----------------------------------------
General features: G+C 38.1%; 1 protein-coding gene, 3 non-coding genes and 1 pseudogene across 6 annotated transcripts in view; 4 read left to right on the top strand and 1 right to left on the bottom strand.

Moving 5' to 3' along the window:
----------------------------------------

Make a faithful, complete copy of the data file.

General features: G+C 38.1%; 1 protein-coding gene, 3 non-coding genes and 1 pseudogene across 6 annotated transcripts in view; 4 read left to right on the top strand and 1 right to left on the bottom strand.

Moving 5' to 3' along the window: